Who is Caravaggio? Michelangelo Merisi da Caravaggio (1571-1610) was born in Caravaggio near Milan, Italy. In 1592, he fled to Rome to escape a conviction in Milan. Around 1600, he became very popular and was probably the most sought-after painter in Rome. He received the most prestigious commissions, and many people enjoyed the contrasts, drama, and emotions he included in his works. In the years after he painted the first version of David with the Head of Goliath, Caravaggio painted several other masterpieces, including The Entombment of Christ between 1602 and 1604 in the Vatican Museums and Death of the Virgin between 1601 and 1606 in the Louvre.
Fun fact: X-ray analysis revealed that Caravaggio initially wanted to paint a much more expressive version of Goliath. Underneath the canvas are traces of another design of the head of Goliath. In that design, Goliath has a much more terrifying expression on his face and his eyes almost pop out of his head. This version was more like the painting of Medusa of which Caravaggio painted two versions. The first version from 1596 is in a private collection and the second version, from 1597, is in the Uffizi Museum. However, the unknown commissioner of David with the Head of Goliath in the Prado Museum probably rejected this initial design after which Caravaggio settled on a more conservative version of Goliath’s head.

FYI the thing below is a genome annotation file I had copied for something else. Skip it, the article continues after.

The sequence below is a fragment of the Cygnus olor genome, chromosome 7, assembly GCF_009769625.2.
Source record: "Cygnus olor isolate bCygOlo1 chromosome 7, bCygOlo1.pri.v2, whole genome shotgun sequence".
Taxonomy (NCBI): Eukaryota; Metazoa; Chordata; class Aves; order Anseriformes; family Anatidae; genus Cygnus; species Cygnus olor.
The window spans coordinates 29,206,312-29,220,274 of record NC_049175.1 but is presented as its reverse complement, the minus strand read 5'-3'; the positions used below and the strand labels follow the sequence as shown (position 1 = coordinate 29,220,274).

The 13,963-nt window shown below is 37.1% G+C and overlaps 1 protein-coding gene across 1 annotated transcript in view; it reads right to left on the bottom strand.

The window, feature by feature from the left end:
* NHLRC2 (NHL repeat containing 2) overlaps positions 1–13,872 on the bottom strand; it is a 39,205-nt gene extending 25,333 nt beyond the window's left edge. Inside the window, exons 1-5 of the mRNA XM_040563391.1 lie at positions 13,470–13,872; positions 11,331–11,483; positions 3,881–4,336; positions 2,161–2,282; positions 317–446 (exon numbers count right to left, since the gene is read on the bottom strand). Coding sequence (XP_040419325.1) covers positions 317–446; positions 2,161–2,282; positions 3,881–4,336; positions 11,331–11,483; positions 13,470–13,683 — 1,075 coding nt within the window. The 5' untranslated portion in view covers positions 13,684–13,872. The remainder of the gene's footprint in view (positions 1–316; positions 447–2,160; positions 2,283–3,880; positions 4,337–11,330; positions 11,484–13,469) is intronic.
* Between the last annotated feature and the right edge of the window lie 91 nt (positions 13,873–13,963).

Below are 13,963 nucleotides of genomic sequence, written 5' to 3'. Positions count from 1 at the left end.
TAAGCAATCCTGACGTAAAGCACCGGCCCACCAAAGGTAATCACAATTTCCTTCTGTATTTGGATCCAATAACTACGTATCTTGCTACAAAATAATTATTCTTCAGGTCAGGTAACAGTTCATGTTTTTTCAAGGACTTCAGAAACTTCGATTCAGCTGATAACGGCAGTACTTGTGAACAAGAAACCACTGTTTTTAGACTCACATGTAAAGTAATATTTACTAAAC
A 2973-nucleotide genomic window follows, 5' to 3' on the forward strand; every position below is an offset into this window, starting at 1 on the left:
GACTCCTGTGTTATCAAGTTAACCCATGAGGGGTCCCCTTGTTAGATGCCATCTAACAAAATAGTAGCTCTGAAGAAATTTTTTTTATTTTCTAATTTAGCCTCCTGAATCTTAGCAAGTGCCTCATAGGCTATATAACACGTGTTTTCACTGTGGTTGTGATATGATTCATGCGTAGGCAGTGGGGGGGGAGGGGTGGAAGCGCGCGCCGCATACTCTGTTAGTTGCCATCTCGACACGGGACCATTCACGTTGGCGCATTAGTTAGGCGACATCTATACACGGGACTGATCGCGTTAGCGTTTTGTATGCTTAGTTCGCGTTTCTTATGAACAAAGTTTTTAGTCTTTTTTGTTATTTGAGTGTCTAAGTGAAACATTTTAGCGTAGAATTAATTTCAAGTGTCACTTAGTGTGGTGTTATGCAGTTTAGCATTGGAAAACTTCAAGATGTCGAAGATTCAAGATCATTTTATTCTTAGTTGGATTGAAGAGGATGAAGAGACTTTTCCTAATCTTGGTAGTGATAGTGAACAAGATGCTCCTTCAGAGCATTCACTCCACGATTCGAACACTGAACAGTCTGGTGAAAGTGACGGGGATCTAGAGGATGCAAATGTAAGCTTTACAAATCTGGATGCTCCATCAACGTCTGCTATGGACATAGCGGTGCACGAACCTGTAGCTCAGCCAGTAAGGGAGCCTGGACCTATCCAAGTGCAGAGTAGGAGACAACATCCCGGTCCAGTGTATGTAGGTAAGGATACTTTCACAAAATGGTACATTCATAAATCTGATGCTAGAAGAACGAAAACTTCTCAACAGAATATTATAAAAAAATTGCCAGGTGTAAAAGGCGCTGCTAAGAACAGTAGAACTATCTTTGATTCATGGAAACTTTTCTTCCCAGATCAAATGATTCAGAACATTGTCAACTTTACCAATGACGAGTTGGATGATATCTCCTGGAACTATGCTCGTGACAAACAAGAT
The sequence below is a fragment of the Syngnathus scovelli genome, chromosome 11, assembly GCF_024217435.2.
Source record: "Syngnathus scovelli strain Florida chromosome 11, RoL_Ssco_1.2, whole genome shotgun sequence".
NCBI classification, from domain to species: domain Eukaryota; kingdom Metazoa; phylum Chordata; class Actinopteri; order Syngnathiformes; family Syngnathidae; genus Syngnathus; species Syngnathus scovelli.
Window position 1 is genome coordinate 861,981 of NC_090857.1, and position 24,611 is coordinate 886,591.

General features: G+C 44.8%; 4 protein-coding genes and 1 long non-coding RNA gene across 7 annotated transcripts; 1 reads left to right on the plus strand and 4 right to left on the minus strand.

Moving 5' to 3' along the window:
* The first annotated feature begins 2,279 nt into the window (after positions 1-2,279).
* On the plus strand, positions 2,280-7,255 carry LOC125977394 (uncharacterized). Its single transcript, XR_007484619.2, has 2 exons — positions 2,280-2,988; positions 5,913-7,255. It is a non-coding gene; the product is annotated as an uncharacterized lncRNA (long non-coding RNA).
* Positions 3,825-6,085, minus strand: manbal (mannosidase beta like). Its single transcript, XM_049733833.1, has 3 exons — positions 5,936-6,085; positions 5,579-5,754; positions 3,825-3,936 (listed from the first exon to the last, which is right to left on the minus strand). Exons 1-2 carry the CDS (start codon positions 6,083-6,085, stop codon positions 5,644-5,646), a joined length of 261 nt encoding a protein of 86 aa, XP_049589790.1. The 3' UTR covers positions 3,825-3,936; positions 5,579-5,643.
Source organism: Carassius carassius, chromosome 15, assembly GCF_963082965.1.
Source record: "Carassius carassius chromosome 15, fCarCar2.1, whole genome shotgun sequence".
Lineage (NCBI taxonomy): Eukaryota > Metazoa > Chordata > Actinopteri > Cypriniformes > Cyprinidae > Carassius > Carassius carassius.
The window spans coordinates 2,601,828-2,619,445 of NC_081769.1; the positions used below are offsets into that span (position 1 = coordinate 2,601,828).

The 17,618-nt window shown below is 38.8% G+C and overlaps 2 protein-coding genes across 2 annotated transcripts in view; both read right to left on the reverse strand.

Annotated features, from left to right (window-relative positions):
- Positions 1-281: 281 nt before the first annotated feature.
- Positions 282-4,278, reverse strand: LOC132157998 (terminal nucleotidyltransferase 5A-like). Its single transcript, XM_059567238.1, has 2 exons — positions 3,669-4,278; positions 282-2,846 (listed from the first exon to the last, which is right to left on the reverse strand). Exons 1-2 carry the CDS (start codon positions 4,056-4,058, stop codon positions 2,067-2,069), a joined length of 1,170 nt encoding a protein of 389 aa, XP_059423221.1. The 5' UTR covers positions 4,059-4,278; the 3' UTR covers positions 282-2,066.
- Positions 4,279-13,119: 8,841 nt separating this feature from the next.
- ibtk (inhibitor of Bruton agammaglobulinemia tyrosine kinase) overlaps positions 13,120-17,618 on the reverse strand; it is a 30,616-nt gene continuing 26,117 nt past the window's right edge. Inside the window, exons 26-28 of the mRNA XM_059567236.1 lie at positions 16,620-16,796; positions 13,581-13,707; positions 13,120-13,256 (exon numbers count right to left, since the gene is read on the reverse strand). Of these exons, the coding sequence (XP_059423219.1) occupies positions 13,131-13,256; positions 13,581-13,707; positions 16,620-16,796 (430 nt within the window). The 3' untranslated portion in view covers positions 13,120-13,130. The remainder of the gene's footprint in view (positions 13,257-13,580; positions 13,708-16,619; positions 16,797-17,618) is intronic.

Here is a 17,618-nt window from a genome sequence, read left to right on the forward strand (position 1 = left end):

Where? Gallery 14 of the Legion of Honor Museum
Commissioned by? Joris de Caullery
What do you see? The portrait of a confident, 32-year old member of the civic guard in The Hague. Joris de Caullery is dressed in the costume of a civic guard member. He holds a type of musket (called a caliver) in his right hand and has his left hand on his hip. He wears a shiny shoulder-belt (called a bandolier) in which his sword hangs. Above the shoulder-belt, he wears a gorget, a piece of armor that covers the neck. But we can still see the purple-grey sleeves of his jacket and the sleeveless yellow doublet made of soft leather that he wears on top of the jacket. When he would get into action as a civic guard member, he would add a big piece of armor over that to protect himself. The cords of the doublet near his shoulders were used to attach the arm and shoulder pieces of his armor.